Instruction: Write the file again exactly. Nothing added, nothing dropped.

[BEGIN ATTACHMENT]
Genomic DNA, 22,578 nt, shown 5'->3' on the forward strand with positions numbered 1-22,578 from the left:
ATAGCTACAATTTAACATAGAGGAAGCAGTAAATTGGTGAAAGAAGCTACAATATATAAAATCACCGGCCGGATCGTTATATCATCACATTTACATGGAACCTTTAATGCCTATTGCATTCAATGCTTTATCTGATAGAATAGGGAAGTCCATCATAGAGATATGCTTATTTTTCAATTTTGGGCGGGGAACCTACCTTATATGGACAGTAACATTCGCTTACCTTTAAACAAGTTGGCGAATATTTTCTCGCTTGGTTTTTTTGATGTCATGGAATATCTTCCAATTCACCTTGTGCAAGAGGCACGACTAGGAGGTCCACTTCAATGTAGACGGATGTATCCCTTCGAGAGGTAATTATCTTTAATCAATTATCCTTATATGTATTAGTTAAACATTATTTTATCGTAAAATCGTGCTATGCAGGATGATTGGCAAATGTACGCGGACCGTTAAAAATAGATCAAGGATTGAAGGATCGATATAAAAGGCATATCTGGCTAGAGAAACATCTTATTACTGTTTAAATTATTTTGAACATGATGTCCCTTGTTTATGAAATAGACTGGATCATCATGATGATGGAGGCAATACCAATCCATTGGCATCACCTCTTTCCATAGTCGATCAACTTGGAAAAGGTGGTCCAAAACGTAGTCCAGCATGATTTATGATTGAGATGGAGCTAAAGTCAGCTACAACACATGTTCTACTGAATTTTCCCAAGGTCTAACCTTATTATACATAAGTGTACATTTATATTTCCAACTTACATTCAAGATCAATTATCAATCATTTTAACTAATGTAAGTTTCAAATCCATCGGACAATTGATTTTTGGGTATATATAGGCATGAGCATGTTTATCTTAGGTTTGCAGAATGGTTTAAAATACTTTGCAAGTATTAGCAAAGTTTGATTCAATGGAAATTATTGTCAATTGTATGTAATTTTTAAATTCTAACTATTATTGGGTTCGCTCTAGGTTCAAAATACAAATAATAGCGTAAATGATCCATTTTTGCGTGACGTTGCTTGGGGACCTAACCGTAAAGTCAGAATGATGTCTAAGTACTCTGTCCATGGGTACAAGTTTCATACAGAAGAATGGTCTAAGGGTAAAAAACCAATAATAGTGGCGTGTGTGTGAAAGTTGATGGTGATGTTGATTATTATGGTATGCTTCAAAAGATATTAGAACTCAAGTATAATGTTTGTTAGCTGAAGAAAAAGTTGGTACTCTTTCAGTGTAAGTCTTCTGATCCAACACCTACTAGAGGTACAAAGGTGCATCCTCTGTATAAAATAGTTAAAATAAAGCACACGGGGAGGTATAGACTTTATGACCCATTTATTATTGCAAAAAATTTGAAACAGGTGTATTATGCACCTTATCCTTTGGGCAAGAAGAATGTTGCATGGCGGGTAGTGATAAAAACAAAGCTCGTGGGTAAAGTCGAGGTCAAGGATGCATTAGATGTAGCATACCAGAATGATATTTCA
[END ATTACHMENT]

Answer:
Genomic DNA, 22,578 nt, shown 5'->3' on the forward strand with positions numbered 1-22,578 from the left:
ATAGCTACAATTTAACATAGAGGAAGCAGTAAATTGGTGAAAGAAGCTACAATATATAAAATCACCGGCCGGATCGTTATATCATCACATTTACATGGAACCTTTAATGCCTATTGCATTCAATGCTTTATCTGATAGAATAGGGAAGTCCATCATAGAGATATGCTTATTTTTCAATTTTGGGCGGGGAACCTACCTTATATGGACAGTAACATTCGCTTACCTTTAAACAAGTTGGCGAATATTTTCTCGCTTGGTTTTTTTGATGTCATGGAATATCTTCCAATTCACCTTGTGCAAGAGGCACGACTAGGAGGTCCACTTCAATGTAGACGGATGTATCCCTTCGAGAGGTAATTATCTTTAATCAATTATCCTTATATGTATTAGTTAAACATTATTTTATCGTAAAATCGTGCTATGCAGGATGATTGGCAAATGTACGCGGACCGTTAAAAATAGATCAAGGATTGAAGGATCGATATAAAAGGCATATCTGGCTAGAGAAACATCTTATTACTGTTTAAATTATTTTGAACATGATGTCCCTTGTTTATGAAATAGACTGGATCATCATGATGATGGAGGCAATACCAATCCATTGGCATCACCTCTTTCCATAGTCGATCAACTTGGAAAAGGTGGTCCAAAACGTAGTCCAGCATGATTTATGATTGAGATGGAGCTAAAGTCAGCTACAACACATGTTCTACTGAATTTTCCCAAGGTCTAACCTTATTATACATAAGTGTACATTTATATTTCCAACTTACATTCAAGATCAATTATCAATCATTTTAACTAATGTAAGTTTCAAATCCATCGGACAATTGATTTTTGGGTATATATAGGCATGAGCATGTTTATCTTAGGTTTGCAGAATGGTTTAAAATACTTTGCAAGTATTAGCAAAGTTTGATTCAATGGAAATTATTGTCAATTGTATGTAATTTTTAAATTCTAACTATTATTGGGTTCGCTCTAGGTTCAAAATACAAATAATAGCGTAAATGATCCATTTTTGCGTGACGTTGCTTGGGGACCTAACCGTAAAGTCAGAATGATGTCTAAGTACTCTGTCCATGGGTACAAGTTTCATACAGAAGAATGGTCTAAGGGTAAAAAACCAATAATAGTGGCGTGTGTGTGAAAGTTGATGGTGATGTTGATTATTATGGTATGCTTCAAAAGATATTAGAACTCAAGTATAATGTTTGTTAGCTGAAGAAAAAGTTGGTACTCTTTCAGTGTAAGTCTTCTGATCCAACACCTACTAGAGGTACAAAGGTGCATCCTCTGTATAAAATAGTTAAAATAAAGCACACGGGGAGGTATAGACTTTATGACCCATTTATTATTGCAAAAAATTTGAAACAGGTGTATTATGCACCTTATCCTTTGGGCAAGAAGAATGTTGCATGGCGGGTAGTGATAAAAACAAAGCTCGTGGGTAAAGTCGAGGTCAAGGATGCATTAGATGTAGCATACCAGAATGATATTTCA